A Good Old Circus

An inaction-packed couple of days leaves me little with which to entertain you peripherally–care to hear about my new crown or my crossing my own no-NFL-TV picket line?–so let’s get to the music.

Indeed, it is, as Al Johnson memorably sang (and still sings), CARNIVAL TIME! We always celebrate that in our house, and Sunday I lazily clicked on a YouTube playlist I made last February and ended up listening to the whole thing (at the expense of investigating any albums). It’s not half-bad, and it’s not just the well-known tracks, though those can be played endlessly. Let me offer it to you again–it features great songs from the above-pictured Nathan and the Zydeco Cha-Chas, Danny White, Lil’ Buck Sinegal, and Betty Harris (clockwise from upper-left). Bon temps roulez all the way into March!

Heroes are Gang Leaders: The Amiri Baraka Sessions

The 2018 American Book Award winners for oral literature go way out, around, and inside the life and work of Baraka. It helps to have some of the poet’s oeuvre under your belt, but it isn’t necessary–you live in this world. Poetry-with-music of both a volcanic and bitterly hilarious nature.

Interjazz IV: Good Old Circus

Skeptics say you can’t tell wide-open free sessions apart, but when Willem Breuker’s in the house, even a neophyte listener’s earbrows are sure to be arched by distinct features. That title is perfect. With drummers by the name of Moholo and Oxley cracking the whip.

Sir Shina Peters: Sewele

The newest offering from Strut Records’ Original Masters subscription series is the first juju record other than King Sunny Ade’s that I’ve ever heard. Though the keyboardist can overexpress himself cornily at times, Peters’ singing and guitar are more than within shouting distance of his more famous compadre.

Stax Singles Volume 4–Rarities and The Best of the Rest

One would think that by a fourth volume (and each is a multi-disc set) the compilers would be loudly scraping barrel’s bottom. Not so. Yes, there are some mediocrities, but the many delights (instro-rockers The Cobras–guy named Cropper on guit–Rufus Thomas delivering a miraculous “Fine and Mellow,” the Nightingales’ scintillating “A Little Overcome,” Hot Sauce covering Swamp Dogg, The Dixie Nightingale’s heart-stopping “The Assassination”) beach them in their wake. I am strange, but, not planning to, I listened to the whole thing in a sitting. Also: if you didn’t know, Jim Stewart and Co. recording a lot more black music than soul.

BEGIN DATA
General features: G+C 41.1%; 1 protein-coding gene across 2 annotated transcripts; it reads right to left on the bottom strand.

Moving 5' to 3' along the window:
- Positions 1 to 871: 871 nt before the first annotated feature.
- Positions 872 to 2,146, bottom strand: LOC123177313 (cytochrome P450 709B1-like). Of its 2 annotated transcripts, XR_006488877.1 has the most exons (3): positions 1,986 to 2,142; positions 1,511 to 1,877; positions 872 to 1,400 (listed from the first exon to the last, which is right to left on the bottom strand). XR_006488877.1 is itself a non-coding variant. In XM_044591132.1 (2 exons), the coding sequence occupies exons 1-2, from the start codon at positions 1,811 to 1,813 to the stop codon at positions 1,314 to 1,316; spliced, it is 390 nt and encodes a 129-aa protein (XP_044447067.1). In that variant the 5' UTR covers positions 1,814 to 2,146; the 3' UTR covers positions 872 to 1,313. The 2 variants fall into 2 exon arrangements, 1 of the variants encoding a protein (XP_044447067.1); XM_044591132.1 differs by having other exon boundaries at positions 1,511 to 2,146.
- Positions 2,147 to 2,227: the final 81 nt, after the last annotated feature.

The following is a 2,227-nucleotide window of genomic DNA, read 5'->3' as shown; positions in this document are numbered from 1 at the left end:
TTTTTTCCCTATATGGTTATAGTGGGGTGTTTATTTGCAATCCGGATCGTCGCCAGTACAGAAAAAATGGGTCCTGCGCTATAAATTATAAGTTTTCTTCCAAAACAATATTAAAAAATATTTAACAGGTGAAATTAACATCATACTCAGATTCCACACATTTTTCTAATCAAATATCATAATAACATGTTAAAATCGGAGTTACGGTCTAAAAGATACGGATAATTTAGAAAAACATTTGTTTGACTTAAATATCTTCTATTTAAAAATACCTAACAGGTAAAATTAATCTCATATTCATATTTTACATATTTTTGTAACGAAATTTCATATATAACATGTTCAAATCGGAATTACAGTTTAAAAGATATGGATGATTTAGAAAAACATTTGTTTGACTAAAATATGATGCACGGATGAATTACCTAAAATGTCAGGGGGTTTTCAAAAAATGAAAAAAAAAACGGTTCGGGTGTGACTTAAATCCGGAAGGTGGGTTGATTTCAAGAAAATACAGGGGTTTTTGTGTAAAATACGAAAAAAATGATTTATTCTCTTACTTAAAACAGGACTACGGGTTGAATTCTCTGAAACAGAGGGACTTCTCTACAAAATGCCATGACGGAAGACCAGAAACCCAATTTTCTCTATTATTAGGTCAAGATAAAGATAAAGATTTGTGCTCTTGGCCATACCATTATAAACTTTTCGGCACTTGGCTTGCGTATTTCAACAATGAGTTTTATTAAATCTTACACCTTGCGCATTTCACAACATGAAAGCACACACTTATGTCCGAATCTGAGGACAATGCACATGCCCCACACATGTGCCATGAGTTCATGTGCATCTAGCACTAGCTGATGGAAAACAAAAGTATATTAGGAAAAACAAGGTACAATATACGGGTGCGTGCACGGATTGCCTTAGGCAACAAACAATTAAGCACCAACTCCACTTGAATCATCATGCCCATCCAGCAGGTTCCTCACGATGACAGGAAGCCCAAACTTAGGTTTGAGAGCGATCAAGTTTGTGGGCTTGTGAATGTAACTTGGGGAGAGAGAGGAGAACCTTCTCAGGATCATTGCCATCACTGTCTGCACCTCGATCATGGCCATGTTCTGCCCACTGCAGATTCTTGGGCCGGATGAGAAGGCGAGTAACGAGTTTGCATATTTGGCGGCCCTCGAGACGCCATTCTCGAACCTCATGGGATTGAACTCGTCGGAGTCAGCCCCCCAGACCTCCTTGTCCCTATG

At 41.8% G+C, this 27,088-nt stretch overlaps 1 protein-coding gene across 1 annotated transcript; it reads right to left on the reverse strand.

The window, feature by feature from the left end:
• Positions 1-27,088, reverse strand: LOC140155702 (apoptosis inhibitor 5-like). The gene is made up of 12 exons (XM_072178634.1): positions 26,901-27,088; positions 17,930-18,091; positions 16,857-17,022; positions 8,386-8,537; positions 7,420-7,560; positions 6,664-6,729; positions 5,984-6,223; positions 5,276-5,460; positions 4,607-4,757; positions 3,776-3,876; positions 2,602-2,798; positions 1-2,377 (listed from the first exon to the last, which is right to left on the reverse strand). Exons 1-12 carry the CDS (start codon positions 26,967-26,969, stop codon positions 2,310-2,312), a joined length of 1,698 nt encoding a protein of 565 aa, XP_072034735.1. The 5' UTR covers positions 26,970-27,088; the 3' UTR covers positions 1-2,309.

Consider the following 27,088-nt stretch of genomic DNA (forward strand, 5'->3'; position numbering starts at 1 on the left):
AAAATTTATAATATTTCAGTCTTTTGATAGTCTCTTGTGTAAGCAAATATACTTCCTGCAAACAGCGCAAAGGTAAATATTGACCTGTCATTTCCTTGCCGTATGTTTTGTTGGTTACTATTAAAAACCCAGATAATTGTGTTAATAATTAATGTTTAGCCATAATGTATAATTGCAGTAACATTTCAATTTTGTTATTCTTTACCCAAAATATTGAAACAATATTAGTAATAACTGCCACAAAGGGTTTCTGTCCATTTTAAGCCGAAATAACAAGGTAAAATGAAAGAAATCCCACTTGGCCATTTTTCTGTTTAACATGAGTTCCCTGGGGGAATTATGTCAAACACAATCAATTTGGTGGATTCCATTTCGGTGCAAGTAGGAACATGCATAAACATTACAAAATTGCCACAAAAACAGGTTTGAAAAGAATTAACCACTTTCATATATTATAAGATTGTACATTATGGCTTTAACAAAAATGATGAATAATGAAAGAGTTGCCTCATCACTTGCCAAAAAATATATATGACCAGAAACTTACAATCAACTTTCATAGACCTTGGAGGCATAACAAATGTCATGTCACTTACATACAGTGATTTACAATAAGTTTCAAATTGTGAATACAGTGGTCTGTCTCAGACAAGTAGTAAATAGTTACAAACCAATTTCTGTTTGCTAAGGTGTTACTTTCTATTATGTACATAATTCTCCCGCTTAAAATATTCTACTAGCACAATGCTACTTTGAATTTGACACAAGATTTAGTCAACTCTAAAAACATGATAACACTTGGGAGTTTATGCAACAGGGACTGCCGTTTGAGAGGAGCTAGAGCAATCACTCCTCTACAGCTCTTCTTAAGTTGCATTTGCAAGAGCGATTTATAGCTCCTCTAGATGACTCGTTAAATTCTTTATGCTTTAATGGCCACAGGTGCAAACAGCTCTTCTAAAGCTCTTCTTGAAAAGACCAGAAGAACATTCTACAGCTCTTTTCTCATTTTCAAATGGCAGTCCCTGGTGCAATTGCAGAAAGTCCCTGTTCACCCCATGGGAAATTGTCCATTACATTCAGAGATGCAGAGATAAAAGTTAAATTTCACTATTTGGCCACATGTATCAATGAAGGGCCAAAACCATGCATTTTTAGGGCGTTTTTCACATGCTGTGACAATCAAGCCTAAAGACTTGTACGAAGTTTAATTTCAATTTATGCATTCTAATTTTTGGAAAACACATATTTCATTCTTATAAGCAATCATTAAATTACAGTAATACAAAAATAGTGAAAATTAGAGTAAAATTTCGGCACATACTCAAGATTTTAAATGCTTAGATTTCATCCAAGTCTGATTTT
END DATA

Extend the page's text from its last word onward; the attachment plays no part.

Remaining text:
…and still out in my truck is good ol’ Sandinista! One thing I forgot to mention the other day is how wonderful it was that the boys shared their tracks with a church choir, a little kid, and Timon Dogg (humanistic, democratic outreach in action) and moved their vocals into the mix’s midrange. It annoyed the ever-lovin’ shit out of me when I was 19, but I was a dum-dum; I totally get it now, and it makes me smile! Miss ya, Joe.

“Default to ‘Comfort Food’—The Aural Kind” (January 6, 2018, Columbia, Missouri)


What I should have done and planned to do:

Get caught up with some hot new youth music that one can dance to. I had two such albums in the chamba: Charli XCX’s Pop 2 and Princess Nokia’s 1992 (Deluxe), the latter of which I am quite excited about hearing.

What I actually DID do:

Listened to two of my all-time favorite albums of New Orleans-based music, both starring famous Mardi Gras Indian Big Chiefs: The Wild Magnolias (with Bo Dollis and Monk Boudreaux, plus Snooks Eaglin on guitar) and The Wild Tchoupitoulas (with George Landry, plus Ziggy Modeliste on drums). Definitely danceable, still sounds young, oh so comfortable to my ear, heart, and mind. All triggered by a friend changing his Facebook profile to a Mardi Gras Indian pic. Hey–it’s…

Also, to create a great environment for Nicole’s cooking, I played Eddie Cleanhead Vinson’s absolutely magnificent Kidney Stew is Fine, on which he is supported by none other than Jay McShann on piano and T-Bone Walker on guitar, and the out of print Down the Road A Piece: The Best of Amos Milburn, on which you can hear where Johnnie Johnson probably picked up some tricks. That latter also has the great Maxwell Davis on sax and arrangements.

Short-shrift department: All those 45s I bought in Louisiana, plus the Sarayah CD, which I repeat-played all over again.